Penal Code (PC) § 836(a)(1) provides that arrests for misdemeanors, without a warrant, are only lawful if the conduct violating the law occurred in the presence of the police officer. This means that the officer must have personal knowledge that the offense was committed by seeing it, hearing it, smelling it or feeling evidence of it.
This is a good law because no one should overlook that an arrest is a public act that “may seriously interfere with the defendant’s liberty, whether he is free on bail or not, and that may disrupt his employment, drain his financial resources, curtail his associations, subject him to public obloquy, and create anxiety in him, his family and his friends.” United States v. Marion
(1971) 404 U.S. 307, at 320, 30 L.Ed.2d 468, at 478-479, 92 S.Ct. 455. We also recognize that a pending misdemeanor complaint may cause disruption of one’s life by affecting one’s credit rating, job applications, admission to schools and other activities in which background checks are routine. Serna v. Superior Court
(1985) 40 Cal.3d 239, at 261, 219 Cal.Rptr. 420, 707 P.2d. 793. So requiring an officer to witness the criminal conduct imposes a minimum standard before an arrest is made.
The Reader’s Digest Version: Under Penal Code § 836(a)(1), an officer must observe conduct that is a misdemeanor to arrest the suspect, however, there are dozens of exceptions to this rule. Nonetheless, a good attorney will first and foremost keep 836 in mind and then see if there is an applicable exception.
We find that no other statute has caused so much confusion. Indeed, there are many exceptions to this general rule, but section 836 is the starting point: an arrest for a misdemeanor must be based on the officer usually watching the crime take place.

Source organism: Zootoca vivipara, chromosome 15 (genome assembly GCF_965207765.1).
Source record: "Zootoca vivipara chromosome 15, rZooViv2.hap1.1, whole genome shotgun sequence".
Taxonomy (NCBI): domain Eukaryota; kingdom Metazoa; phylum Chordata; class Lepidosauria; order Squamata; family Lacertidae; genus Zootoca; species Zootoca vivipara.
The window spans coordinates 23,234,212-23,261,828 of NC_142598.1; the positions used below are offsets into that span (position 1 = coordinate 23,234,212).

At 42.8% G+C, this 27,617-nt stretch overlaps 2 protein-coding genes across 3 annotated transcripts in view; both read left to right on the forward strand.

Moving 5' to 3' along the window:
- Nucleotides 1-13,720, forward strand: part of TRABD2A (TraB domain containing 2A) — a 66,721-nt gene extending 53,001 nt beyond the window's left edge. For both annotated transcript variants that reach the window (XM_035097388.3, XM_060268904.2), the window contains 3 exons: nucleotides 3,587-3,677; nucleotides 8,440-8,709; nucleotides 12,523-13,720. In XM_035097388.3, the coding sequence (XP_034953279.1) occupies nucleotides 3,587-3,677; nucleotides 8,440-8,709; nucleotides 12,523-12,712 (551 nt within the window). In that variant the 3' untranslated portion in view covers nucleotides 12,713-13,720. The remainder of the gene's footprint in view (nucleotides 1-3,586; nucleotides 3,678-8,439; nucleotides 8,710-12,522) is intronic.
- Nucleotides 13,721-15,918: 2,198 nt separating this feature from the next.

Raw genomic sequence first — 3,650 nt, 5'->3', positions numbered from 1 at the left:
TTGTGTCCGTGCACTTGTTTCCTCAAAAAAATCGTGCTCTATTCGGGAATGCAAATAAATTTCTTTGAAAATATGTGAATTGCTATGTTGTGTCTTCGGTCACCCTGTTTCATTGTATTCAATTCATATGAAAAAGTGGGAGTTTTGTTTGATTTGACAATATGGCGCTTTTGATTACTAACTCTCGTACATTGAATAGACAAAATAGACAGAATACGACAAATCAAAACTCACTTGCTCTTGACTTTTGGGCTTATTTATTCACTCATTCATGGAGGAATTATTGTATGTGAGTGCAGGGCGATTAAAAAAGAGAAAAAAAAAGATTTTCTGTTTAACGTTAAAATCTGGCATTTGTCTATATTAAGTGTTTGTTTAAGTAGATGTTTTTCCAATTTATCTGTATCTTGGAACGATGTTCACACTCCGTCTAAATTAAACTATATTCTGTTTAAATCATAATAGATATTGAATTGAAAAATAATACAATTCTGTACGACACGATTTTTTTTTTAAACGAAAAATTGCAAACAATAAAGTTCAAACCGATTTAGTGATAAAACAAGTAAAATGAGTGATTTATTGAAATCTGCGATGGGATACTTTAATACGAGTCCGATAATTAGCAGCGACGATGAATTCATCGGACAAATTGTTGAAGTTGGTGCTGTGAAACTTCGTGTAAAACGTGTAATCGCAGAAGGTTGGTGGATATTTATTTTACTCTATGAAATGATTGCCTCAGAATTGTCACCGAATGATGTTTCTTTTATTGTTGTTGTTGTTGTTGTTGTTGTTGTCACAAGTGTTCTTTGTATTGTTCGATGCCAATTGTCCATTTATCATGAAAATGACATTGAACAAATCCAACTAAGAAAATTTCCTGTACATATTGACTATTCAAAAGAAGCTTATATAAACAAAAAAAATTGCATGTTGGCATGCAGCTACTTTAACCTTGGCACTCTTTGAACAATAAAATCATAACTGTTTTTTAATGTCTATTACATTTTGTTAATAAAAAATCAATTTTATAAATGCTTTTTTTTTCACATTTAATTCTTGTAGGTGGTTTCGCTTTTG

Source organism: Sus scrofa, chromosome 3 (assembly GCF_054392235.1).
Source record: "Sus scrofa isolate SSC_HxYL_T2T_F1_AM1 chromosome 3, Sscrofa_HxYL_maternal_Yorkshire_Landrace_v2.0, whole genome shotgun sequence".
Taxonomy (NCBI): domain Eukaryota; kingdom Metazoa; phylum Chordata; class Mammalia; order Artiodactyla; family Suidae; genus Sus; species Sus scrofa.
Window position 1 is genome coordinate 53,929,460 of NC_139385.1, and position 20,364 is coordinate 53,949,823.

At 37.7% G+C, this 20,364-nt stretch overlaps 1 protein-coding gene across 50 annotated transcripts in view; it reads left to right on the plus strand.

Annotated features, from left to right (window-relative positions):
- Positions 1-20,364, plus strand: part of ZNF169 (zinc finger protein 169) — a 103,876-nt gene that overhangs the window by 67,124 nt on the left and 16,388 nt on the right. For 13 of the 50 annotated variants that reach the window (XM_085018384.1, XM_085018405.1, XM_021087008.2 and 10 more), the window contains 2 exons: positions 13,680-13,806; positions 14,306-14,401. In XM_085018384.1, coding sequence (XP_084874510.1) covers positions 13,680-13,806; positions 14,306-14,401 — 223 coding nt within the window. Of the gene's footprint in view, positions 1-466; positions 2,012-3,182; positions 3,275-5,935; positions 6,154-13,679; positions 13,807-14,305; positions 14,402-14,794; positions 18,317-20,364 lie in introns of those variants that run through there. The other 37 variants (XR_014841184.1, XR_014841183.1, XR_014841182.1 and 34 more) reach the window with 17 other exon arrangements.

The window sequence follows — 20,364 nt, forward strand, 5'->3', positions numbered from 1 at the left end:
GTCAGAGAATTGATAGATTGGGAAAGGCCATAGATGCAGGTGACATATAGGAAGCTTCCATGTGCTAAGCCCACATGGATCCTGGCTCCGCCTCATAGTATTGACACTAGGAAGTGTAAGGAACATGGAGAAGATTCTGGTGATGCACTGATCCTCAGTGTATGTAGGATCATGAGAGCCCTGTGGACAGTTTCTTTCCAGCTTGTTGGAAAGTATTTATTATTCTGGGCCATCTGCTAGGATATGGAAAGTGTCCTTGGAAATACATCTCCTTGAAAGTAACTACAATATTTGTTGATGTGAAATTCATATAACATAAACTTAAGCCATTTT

Indeed, the exceptions essentially swallow up the rule. Vehicle Code § 40300.5 lists exceptions to that requirement in DUI cases. It states that police may make a warrantless arrest in a DUI following a traffic accident. The officer may also arrest someone on suspicion of DUI if the officer believes the person will injure themselves or others, destroy evidence or will flee the scene to avoid arrest. These exceptions, one can see, cover the majority of DUI cases.
Other exceptions follow. An officer can make a warrantless arrest for misdemeanor battery on school grounds (Penal Code § 243.5), upon a firefighter, emergency medical technician or paramedic based only on the report of this. An officer can arrest someone without a warrant for carrying a loaded firearm (Penal Code § 12031(a)(1)) or a concealed weapon at an airport (Penal Code § 12025).
An arrest can also be made without a warrant for someone violating a restraining order, whether the order be for civil harassment under California Code of Civil Procedure § 527.6, domestic violence under Family Code § 6200, stalking under Penal Code § 646.91 or in a family law context under Welfare & Institutions Code § 213.5.
Likewise, an arrest without a warrant can proceed without the officer witnessing the conduct when the offense claimed is domestic violence or elder abuse.
However, how long after the reported crime must the arrest take place? After all, what if the conduct took place months earlier? Can the officer nevertheless still arrest someone without a warrant?
The answer to this is that there is no clear time limit, like as a statute of limitations. However, there is a “stale misdemeanor rule,” which generally says that the officer must act promptly upon receiving the report, if he is to act at all. Jackson v. Superior Court
(1950) 98 Cal.App.2nd 183, 187 (waiting a day makes the arrest illegal). This rule also applies to private citizens acting under Penal Code § 837; see also Green v. Department of Motor Vehicles
(1977) 68 Cal.App.3rd 536 (arrest made some 35 to 40 minutes after the observation held to be lawful); Ogulin v. Jeffries
(1953) 121 Cal.App.2nd 211 (20 minute delay and the arrest was considered lawful.).
In other words, it is prudent to think twice before asserting a defense that a warrantless arrest for a misdemeanor is unlawful. There are many exceptions to the rule that an officer must have personal knowledge of the conduct.
For more information about how cases are charged and the criminal process in general, click on the following articles:
- Beware: Prosecution May Add Charges During Trial Based on Witness Testimony in Trial
- Rape Conviction Overturned Because Judge Mistakenly Allowed Kidnapping Victim to Testify About Uncharged Act
- Is It Proper for the Prosecutor to Charge Me with More Than What Police Arrested Me For?
Greg Hill & Associates